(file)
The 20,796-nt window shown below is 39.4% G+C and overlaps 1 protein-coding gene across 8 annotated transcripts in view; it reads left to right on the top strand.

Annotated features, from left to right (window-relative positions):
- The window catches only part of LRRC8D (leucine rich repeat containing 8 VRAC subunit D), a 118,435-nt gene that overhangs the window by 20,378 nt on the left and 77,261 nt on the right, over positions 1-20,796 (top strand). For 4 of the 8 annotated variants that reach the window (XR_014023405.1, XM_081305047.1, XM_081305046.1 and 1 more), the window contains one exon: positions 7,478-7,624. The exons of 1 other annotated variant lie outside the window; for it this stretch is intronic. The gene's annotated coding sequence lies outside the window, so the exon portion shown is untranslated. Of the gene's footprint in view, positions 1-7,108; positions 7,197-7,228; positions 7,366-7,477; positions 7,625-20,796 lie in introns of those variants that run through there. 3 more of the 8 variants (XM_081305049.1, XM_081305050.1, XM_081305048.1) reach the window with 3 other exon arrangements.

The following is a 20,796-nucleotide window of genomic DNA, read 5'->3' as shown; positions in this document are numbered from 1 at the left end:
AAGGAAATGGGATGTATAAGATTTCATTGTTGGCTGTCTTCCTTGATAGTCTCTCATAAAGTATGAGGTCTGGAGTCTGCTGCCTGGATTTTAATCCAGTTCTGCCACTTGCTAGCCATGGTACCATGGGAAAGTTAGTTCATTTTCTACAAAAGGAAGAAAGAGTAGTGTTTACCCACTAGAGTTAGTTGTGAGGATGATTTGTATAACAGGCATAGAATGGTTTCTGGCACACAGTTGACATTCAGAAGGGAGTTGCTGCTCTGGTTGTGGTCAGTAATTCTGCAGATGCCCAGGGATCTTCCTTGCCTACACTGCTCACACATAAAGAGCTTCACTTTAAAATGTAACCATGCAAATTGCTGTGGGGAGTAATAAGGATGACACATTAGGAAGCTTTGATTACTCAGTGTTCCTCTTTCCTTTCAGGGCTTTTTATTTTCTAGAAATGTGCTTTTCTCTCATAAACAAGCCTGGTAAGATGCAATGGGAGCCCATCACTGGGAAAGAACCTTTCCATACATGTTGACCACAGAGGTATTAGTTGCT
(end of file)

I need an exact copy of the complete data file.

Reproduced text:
The 20,796-nt window shown below is 39.4% G+C and overlaps 1 protein-coding gene across 8 annotated transcripts in view; it reads left to right on the top strand.

Annotated features, from left to right (window-relative positions):
- The window catches only part of LRRC8D (leucine rich repeat containing 8 VRAC subunit D), a 118,435-nt gene that overhangs the window by 20,378 nt on the left and 77,261 nt on the right, over positions 1-20,796 (top strand). For 4 of the 8 annotated variants that reach the window (XR_014023405.1, XM_081305047.1, XM_081305046.1 and 1 more), the window contains one exon: positions 7,478-7,624. The exons of 1 other annotated variant lie outside the window; for it this stretch is intronic. The gene's annotated coding sequence lies outside the window, so the exon portion shown is untranslated. Of the gene's footprint in view, positions 1-7,108; positions 7,197-7,228; positions 7,366-7,477; positions 7,625-20,796 lie in introns of those variants that run through there. 3 more of the 8 variants (XM_081305049.1, XM_081305050.1, XM_081305048.1) reach the window with 3 other exon arrangements.

The following is a 20,796-nucleotide window of genomic DNA, read 5'->3' as shown; positions in this document are numbered from 1 at the left end:
AAGGAAATGGGATGTATAAGATTTCATTGTTGGCTGTCTTCCTTGATAGTCTCTCATAAAGTATGAGGTCTGGAGTCTGCTGCCTGGATTTTAATCCAGTTCTGCCACTTGCTAGCCATGGTACCATGGGAAAGTTAGTTCATTTTCTACAAAAGGAAGAAAGAGTAGTGTTTACCCACTAGAGTTAGTTGTGAGGATGATTTGTATAACAGGCATAGAATGGTTTCTGGCACACAGTTGACATTCAGAAGGGAGTTGCTGCTCTGGTTGTGGTCAGTAATTCTGCAGATGCCCAGGGATCTTCCTTGCCTACACTGCTCACACATAAAGAGCTTCACTTTAAAATGTAACCATGCAAATTGCTGTGGGGAGTAATAAGGATGACACATTAGGAAGCTTTGATTACTCAGTGTTCCTCTTTCCTTTCAGGGCTTTTTATTTTCTAGAAATGTGCTTTTCTCTCATAAACAAGCCTGGTAAGATGCAATGGGAGCCCATCACTGGGAAAGAACCTTTCCATACATGTTGACCACAGAGGTATTAGTTGCT